• 0 avatar
      Anonymous Coward

      My father has a ’67 with the small block. He bought it new in Nov ’66 (still has all the paperwork including the factory build sheet; he ordered it through the dealership) and has garage kept it ever since. It’s got ~65k miles on it. Every time he drives it somebody offers to buy it, but he can’t bring himself to even consider selling it at this point. I’m hoping to inherit it someday…

  • avatar

    Back in 1970, my dad bought one of these new .. long bed, 1/2 ton, 350 with automatic. Mom told him it would be the last truck he ever bought.

    41 years later, he still owns it (take that, mom!). Had the top end of the motor rebuilt just before 100K and he had it freshened up on the outside a few years ago – new paint, trim and rubber seals around the windows, plus a new spray in bedliner.

    Runs like a top – as it should, given that he’s only put something like 150K on it. He routinely turns down offers to sell it.

    He used it as you should use a truck – hauling lumber and tools to job sites, towing his bass boat to the late, letting us kids ride in the back (gasp!).

    • 0 avatar
      Anonymous Coward

      My dad bought one new in Nov. ’66 45 years and ~65k mi later he still has it. He’s kept it in a garage for all of those 45 years and gets unsolicited purchase offers every time he drives it. I’m hoping to inherit it one day.

  • avatar

    The 67-72 Chevy truck design was one of the best ideas that the General ever produced for its pickups. Here’s a 1971 cousin that was spared from the executioner.

  • avatar

    I had a 1968 short narrow box ex-Forest Service truck; 6/4-speed. Very clean, solid rig that had been used in eastern Oregon. This meant two things: 1 – it was well-maintained. There are a lot of places in eastern Oregon where you’re literally a hundred miles from a gas station. It’s mostly wide-open country. 2 – it had red dirt everywhere underneath. That was one of the better trucks I’ve owned…now I wish I’d kept it longer. (But I can say that about a good many of the cars and trucks I’ve had.)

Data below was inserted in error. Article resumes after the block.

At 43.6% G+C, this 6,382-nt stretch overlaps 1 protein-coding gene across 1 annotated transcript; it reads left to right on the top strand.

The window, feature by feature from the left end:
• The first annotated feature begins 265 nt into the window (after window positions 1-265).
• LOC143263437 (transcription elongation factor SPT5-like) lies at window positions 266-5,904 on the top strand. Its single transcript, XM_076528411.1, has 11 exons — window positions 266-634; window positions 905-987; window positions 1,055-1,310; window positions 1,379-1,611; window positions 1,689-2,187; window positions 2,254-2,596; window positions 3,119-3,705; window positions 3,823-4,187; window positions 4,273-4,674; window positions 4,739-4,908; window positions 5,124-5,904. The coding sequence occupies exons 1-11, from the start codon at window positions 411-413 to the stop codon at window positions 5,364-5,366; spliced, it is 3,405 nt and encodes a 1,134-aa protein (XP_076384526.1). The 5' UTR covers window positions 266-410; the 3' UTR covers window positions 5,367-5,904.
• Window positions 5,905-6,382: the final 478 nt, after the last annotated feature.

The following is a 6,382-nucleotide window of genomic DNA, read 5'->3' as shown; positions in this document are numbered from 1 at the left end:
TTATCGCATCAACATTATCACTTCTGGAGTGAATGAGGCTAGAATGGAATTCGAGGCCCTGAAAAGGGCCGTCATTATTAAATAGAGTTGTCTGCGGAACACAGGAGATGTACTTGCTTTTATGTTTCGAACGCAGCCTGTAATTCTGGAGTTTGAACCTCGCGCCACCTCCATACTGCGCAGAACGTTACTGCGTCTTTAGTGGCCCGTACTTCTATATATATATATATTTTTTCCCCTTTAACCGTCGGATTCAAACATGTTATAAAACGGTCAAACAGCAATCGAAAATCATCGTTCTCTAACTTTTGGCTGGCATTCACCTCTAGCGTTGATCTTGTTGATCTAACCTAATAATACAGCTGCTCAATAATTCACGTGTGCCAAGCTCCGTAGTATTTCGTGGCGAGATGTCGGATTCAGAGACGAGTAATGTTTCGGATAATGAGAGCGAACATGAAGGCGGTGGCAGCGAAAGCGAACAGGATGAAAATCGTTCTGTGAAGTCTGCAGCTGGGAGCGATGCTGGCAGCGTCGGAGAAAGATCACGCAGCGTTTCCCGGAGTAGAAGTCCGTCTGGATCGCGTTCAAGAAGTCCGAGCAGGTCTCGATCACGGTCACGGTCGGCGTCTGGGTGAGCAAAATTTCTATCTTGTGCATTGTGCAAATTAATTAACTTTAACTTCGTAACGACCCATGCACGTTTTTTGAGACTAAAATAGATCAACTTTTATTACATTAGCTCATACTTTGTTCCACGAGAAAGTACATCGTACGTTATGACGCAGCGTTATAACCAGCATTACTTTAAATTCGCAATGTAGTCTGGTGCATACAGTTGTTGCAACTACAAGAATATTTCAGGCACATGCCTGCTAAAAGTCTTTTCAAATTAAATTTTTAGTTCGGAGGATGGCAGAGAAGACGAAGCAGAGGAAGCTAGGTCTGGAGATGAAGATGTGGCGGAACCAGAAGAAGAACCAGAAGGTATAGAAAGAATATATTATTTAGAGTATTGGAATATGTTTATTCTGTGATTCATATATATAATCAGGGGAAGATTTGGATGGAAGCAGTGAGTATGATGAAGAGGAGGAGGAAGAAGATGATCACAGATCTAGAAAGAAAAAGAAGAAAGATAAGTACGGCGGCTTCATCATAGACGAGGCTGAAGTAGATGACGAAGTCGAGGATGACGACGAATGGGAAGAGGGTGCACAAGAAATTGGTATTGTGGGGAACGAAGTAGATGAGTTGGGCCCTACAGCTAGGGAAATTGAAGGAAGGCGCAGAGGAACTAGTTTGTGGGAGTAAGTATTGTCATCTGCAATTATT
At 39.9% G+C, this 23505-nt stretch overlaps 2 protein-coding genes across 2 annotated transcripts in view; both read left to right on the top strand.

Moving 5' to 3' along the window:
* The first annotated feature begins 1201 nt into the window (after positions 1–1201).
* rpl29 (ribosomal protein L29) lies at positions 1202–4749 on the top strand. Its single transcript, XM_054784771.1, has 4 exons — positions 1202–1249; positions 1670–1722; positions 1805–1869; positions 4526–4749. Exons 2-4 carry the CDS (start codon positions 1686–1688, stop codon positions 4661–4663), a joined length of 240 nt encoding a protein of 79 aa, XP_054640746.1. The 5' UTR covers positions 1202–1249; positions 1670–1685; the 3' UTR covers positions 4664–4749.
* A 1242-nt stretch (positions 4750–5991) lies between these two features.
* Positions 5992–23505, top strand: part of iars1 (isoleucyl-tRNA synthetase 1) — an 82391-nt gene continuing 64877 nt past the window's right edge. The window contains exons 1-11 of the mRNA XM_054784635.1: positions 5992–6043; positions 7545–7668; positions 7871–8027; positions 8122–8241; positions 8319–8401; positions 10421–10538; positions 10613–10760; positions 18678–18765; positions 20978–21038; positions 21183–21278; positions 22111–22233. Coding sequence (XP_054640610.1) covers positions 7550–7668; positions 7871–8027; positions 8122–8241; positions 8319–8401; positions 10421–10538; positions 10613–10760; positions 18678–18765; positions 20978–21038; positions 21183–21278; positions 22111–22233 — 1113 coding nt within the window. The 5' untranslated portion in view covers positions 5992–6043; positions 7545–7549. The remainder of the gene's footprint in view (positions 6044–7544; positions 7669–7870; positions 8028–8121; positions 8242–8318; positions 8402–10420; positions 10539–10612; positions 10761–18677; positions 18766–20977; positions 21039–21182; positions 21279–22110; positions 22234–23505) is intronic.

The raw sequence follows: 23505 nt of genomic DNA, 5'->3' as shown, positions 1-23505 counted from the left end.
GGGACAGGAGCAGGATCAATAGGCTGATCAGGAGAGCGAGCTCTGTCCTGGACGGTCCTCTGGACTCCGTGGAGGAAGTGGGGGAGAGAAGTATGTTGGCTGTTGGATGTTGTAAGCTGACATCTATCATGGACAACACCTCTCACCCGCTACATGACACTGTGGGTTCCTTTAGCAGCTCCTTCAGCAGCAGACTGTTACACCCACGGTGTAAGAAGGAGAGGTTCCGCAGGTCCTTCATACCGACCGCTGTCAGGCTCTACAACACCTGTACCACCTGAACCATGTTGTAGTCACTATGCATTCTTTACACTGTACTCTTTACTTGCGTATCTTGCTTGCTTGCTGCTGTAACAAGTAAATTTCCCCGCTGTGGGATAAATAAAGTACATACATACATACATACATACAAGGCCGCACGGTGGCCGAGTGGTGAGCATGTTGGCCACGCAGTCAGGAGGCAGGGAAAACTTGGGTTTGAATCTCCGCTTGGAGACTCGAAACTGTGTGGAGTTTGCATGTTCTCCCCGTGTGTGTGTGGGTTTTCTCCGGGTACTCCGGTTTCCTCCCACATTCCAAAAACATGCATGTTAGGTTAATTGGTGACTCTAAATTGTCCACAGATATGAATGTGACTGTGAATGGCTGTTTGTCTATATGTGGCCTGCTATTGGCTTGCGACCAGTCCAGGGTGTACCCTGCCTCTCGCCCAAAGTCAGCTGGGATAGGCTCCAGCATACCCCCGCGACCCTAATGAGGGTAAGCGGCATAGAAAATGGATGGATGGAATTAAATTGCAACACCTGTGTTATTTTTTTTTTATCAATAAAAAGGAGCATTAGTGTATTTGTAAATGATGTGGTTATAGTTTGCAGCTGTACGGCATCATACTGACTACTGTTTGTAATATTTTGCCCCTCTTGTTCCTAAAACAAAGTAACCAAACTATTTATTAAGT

• avatar

    I did this two years ago. Found a 72 Cheyenne Super (w/AT A/C AM radio and 2-tone paint) in local junkyard. Paid a bargain price, (under $1000) and made a few repairs. Biggest expenditure so far was a new set of rubber and used aluminum wheels. Still needs paint, and the A/C fixed, but it is a smooth driving, reliable truck, and so cool, I am envious of myself when I see its reflections in storefront plate glass.

  • avatar

    This truck is actually a 68, the dash mounted ignition switch is the giveaway. My brotherinlaw bought a 327 powered turd brown 68 C10 back in 77 from a friend. They thought the engine had a dead cylinder, but my brotherinlaw removed the valve cover from the driver’s side and two rocker arms were not moving, indicating a couple of flat cam lobes. He fixed it and it ran well afterward.

    • 0 avatar

      No, it’s indeed a ’70. I know what you’re thinking and the locking column/switch regulation must’ve applied to cars only when implemented for the 1969 model year.

      The dash mounted ignition switch lasted all the way thru ’72 (I owned two ’72s, two ’70’s and currently own a ’68).

      This links to interior shots from a 1972 Chevy Truck brochure as proof. Have to look closely but you can see the dash-mounted ignition switch.

      It’s more obvious here:

      The all-new ’73s put the ignition switch on the column. See illustration 3.

  • avatar

    You’re right, I was thinking of the GM cars when I made that comment. Sorry about that, Murilee :)

  • avatar

    Budda, notice on my avatar there is such a truck behind the 5th ave.
    Both vehicles belong to my wife’s co workers. The truck is a 69 307 3 on the tree, low miles all original. It has manual steering but power brakes, no radio. It even still has the blockoff plate in the dash.